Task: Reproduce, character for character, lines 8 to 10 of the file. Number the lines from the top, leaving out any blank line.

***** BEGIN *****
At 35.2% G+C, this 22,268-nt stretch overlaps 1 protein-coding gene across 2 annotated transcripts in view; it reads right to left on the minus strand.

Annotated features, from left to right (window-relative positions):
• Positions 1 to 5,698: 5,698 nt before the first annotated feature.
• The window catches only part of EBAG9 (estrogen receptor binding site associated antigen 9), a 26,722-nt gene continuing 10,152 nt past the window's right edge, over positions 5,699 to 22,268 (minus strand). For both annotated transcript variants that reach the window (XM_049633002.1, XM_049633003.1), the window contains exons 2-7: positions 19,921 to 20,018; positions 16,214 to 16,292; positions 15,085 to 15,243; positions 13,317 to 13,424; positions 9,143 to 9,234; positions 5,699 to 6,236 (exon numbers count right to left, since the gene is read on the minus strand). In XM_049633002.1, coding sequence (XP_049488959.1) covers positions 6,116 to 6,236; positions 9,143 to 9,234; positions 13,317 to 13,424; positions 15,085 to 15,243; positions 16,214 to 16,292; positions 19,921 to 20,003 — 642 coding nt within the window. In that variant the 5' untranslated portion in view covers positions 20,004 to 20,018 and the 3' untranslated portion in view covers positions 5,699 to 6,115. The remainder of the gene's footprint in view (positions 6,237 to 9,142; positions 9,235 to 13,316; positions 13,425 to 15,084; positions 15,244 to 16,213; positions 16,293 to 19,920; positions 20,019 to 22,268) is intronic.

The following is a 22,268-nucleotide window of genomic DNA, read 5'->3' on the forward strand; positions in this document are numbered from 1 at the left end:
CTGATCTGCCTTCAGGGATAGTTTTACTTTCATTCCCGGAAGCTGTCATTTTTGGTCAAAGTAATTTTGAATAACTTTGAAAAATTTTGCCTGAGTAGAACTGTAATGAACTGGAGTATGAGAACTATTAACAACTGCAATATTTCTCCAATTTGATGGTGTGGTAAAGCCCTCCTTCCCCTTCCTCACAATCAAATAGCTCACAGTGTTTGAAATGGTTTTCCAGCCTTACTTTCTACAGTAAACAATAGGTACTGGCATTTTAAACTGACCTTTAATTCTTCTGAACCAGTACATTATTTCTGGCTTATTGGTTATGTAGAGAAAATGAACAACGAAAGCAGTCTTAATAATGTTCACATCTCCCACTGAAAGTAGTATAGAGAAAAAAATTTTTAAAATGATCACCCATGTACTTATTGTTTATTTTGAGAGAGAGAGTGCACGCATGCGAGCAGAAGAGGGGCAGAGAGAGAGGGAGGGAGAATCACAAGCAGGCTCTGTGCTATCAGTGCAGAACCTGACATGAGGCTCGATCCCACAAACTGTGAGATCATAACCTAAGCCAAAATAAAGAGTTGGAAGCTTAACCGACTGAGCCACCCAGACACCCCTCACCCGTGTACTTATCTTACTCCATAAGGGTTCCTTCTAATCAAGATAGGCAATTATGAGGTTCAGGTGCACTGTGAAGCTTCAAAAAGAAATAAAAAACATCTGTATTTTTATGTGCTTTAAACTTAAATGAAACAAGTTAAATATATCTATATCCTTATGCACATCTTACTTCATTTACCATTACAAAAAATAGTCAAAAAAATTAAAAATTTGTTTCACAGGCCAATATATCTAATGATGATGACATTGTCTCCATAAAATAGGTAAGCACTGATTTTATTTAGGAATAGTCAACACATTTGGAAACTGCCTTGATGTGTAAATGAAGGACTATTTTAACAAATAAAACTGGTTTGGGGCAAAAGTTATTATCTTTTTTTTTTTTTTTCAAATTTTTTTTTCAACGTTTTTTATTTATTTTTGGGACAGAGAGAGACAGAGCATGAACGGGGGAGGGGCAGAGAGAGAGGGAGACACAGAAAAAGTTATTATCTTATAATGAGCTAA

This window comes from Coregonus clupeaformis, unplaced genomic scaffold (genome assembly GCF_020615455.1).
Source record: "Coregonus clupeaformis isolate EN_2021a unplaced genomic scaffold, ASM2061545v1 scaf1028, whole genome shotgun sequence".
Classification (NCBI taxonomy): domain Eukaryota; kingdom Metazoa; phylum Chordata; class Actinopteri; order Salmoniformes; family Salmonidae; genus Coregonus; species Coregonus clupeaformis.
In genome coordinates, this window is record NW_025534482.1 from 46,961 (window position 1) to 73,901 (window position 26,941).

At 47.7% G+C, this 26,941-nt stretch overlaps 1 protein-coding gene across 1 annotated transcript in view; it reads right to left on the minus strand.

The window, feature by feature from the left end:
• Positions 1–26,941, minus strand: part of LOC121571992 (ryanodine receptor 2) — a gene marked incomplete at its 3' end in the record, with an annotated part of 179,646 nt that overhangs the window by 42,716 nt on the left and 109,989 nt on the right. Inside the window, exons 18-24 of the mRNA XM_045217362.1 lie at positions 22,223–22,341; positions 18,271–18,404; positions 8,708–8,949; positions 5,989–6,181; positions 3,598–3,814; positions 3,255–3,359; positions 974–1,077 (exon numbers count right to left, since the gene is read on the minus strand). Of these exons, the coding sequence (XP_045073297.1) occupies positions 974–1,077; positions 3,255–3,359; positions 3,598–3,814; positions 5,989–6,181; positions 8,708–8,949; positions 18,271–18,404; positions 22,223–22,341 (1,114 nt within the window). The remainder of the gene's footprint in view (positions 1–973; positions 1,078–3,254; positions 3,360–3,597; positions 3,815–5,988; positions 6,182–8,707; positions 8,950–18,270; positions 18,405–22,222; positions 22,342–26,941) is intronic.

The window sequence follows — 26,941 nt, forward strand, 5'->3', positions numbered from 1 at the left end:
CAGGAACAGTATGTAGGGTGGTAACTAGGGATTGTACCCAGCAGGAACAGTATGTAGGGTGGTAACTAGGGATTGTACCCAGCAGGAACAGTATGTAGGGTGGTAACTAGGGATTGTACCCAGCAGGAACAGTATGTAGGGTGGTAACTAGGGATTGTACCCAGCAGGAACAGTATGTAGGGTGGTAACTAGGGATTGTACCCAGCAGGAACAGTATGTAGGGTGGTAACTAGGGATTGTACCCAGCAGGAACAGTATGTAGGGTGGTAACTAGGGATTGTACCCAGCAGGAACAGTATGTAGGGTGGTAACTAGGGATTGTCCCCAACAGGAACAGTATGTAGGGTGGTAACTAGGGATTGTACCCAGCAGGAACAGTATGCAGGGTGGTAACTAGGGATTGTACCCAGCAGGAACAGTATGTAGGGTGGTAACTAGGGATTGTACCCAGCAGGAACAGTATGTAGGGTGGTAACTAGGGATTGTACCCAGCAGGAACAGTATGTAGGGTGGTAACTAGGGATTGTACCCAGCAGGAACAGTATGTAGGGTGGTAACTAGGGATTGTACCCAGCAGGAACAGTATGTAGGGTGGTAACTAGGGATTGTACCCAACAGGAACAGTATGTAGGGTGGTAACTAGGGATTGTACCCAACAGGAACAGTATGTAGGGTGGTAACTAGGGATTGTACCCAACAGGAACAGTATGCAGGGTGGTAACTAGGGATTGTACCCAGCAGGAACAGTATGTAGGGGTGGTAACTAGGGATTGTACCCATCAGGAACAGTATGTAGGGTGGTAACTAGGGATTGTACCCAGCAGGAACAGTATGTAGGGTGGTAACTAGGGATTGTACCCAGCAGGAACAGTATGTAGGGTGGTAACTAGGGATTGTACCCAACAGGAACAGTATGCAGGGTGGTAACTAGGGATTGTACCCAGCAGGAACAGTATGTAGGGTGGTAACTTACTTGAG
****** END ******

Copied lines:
Source record: "Coregonus clupeaformis isolate EN_2021a unplaced genomic scaffold, ASM2061545v1 scaf1028, whole genome shotgun sequence".
Classification (NCBI taxonomy): domain Eukaryota; kingdom Metazoa; phylum Chordata; class Actinopteri; order Salmoniformes; family Salmonidae; genus Coregonus; species Coregonus clupeaformis.
In genome coordinates, this window is record NW_025534482.1 from 46,961 (window position 1) to 73,901 (window position 26,941).